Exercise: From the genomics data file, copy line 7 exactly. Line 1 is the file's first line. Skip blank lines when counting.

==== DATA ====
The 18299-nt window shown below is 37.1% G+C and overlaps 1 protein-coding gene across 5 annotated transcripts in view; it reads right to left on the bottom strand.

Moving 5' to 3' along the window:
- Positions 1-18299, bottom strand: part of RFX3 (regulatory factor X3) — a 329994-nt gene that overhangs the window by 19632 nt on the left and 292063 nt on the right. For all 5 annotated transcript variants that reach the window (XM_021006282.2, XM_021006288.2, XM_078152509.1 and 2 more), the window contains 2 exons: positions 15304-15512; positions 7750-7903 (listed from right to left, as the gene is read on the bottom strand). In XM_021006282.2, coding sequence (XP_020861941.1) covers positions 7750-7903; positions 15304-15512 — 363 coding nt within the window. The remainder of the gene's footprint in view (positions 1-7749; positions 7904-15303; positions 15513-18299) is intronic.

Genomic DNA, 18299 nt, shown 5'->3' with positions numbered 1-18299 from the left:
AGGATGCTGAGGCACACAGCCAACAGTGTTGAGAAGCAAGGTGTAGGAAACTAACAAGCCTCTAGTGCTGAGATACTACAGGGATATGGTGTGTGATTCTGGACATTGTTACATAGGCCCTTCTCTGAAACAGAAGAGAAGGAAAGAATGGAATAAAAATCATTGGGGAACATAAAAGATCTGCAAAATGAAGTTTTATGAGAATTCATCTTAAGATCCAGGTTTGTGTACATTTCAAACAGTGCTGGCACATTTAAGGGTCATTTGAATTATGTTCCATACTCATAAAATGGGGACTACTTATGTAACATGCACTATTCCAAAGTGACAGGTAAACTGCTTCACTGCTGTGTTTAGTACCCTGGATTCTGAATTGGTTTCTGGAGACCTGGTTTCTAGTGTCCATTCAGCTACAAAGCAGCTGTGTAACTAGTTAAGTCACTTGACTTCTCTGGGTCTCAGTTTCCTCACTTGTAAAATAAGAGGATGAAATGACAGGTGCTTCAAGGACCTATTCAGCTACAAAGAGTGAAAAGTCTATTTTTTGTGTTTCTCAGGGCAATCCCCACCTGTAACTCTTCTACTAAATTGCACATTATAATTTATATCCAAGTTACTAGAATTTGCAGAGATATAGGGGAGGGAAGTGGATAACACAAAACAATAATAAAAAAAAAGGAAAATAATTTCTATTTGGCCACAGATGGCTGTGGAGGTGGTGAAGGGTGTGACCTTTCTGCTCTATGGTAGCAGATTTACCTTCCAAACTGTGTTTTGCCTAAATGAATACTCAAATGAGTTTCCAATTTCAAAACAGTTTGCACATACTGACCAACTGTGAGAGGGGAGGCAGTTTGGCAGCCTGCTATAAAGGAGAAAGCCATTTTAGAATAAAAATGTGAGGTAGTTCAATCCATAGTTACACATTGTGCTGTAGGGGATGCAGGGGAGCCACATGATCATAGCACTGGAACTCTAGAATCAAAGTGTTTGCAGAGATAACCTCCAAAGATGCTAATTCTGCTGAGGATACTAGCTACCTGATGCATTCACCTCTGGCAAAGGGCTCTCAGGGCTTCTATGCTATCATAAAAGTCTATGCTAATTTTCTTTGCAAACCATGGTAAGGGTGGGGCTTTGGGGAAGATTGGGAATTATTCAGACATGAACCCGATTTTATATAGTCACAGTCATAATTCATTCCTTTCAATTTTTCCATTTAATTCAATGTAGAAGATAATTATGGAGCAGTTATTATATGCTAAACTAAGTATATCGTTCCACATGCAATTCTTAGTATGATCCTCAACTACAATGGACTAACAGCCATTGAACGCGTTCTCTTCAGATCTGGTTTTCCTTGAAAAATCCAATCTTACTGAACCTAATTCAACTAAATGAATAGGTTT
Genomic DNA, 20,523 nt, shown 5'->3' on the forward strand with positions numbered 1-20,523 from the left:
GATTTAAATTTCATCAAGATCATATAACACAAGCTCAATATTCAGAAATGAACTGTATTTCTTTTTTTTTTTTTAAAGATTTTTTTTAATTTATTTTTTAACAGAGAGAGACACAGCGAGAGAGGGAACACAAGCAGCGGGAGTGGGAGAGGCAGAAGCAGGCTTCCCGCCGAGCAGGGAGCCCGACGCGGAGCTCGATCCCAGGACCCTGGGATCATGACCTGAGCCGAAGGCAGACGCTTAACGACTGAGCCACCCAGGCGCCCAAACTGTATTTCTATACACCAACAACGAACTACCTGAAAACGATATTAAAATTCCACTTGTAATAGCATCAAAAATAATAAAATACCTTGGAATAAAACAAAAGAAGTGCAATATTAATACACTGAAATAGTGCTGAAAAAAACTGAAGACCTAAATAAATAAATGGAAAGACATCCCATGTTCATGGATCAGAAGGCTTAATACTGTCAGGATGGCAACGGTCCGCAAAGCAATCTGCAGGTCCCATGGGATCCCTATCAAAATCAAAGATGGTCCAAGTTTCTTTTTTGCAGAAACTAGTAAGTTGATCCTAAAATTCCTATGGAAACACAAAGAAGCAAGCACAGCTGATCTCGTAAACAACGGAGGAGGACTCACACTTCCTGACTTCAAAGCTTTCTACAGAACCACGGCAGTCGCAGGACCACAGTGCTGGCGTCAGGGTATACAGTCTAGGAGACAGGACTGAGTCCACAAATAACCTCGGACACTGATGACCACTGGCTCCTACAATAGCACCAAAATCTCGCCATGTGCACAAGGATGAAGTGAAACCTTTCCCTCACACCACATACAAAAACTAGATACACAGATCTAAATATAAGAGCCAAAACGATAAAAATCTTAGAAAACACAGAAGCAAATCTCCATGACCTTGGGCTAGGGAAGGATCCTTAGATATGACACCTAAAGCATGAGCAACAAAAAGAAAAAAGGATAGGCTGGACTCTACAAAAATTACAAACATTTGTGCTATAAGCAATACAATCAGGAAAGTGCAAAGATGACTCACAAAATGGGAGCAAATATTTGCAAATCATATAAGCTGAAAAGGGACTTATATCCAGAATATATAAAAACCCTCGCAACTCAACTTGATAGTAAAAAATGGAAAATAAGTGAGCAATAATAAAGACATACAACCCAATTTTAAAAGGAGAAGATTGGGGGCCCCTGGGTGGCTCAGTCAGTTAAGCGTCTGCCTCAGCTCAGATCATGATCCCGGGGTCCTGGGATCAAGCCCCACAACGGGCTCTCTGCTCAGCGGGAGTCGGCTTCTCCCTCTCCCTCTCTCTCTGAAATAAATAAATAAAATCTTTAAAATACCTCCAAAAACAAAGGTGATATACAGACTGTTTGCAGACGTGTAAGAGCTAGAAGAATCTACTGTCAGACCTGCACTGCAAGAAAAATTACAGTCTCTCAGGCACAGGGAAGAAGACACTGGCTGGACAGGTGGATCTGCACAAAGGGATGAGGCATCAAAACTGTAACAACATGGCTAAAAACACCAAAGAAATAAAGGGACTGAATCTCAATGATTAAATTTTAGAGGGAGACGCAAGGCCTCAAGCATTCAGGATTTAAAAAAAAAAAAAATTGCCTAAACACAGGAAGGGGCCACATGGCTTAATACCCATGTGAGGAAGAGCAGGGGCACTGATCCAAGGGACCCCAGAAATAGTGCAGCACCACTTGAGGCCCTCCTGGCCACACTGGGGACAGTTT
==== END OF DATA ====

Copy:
GATTTAAATTTCATCAAGATCATATAACACAAGCTCAATATTCAGAAATGAACTGTATTTCTTTTTTTTTTTTTAAAGATTTTTTTTAATTTATTTTTTAACAGAGAGAGACACAGCGAGAGAGGGAACACAAGCAGCGGGAGTGGGAGAGGCAGAAGCAGGCTTCCCGCCGAGCAGGGAGCCCGACGCGGAGCTCGATCCCAGGACCCTGGGATCATGACCTGAGCCGAAGGCAGACGCTTAACGACTGAGCCACCCAGGCGCCCAAACTGTATTTCTATACACCAACAACGAACTACCTGAAAACGATATTAAAATTCCACTTGTAATAGCATCAAAAATAATAAAATACCTTGGAATAAAACAAAAGAAGTGCAATATTAATACACTGAAATAGTGCTGAAAAAAACTGAAGACCTAAATAAATAAATGGAAAGACATCCCATGTTCATGGATCAGAAGGCTTAATACTGTCAGGATGGCAACGGTCCGCAAAGCAATCTGCAGGTCCCATGGGATCCCTATCAAAATCAAAGATGGTCCAAGTTTCTTTTTTGCAGAAACTAGTAAGTTGATCCTAAAATTCCTATGGAAACACAAAGAAGCAAGCACAGCTGATCTCGTAAACAACGGAGGAGGACTCACACTTCCTGACTTCAAAGCTTTCTACAGAACCACGGCAGTCGCAGGACCACAGTGCTGGCGTCAGGGTATACAGTCTAGGAGACAGGACTGAGTCCACAAATAACCTCGGACACTGATGACCACTGGCTCCTACAATAGCACCAAAATCTCGCCATGTGCACAAGGATGAAGTGAAACCTTTCCCTCACACCACATACAAAAACTAGATACACAGATCTAAATATAAGAGCCAAAACGATAAAAATCTTAGAAAACACAGAAGCAAATCTCCATGACCTTGGGCTAGGGAAGGATCCTTAGATATGACACCTAAAGCATGAGCAACAAAAAGAAAAAAGGATAGGCTGGACTCTACAAAAATTACAAACATTTGTGCTATAAGCAATACAATCAGGAAAGTGCAAAGATGACTCACAAAATGGGAGCAAATATTTGCAAATCATATAAGCTGAAAAGGGACTTATATCCAGAATATATAAAAACCCTCGCAACTCAACTTGATAGTAAAAAATGGAAAATAAGTGAGCAATAATAAAGACATACAACCCAATTTTAAAAGGAGAAGATTGGGGGCCCCTGGGTGGCTCAGTCAGTTAAGCGTCTGCCTCAGCTCAGATCATGATCCCGGGGTCCTGGGATCAAGCCCCACAACGGGCTCTCTGCTCAGCGGGAGTCGGCTTCTCCCTCTCCCTCTCTCTCTGAAATAAATAAATAAAATCTTTAAAATACCTCCAAAAACAAAGGTGATATACAGACTGTTTGCAGACGTGTAAGAGCTAGAAGAATCTACTGTCAGACCTGCACTGCAAGAAAAATTACAGTCTCTCAGGCACAGGGAAGAAGACACTGGCTGGACAGGTGGATCTGCACAAAGGGATGAGGCATCAAAACTGTAACAACATGGCTAAAAACACCAAAGAAATAAAGGGACTGAATCTCAATGATTAAATTTTAGAGGGAGACGCAAGGCCTCAAGCATTCAGGATTTAAAAAAAAAAAAAATTGCCTAAACACAGGAAGGGGCCACATGGCTTAATACCCATGTGAGGAAGAGCAGGGGCACTGATCCAAGGGACCCCAGAAATAGTGCAGCACCACTTGAGGCCCTCCTGGCCACACTGGGGACAGTTT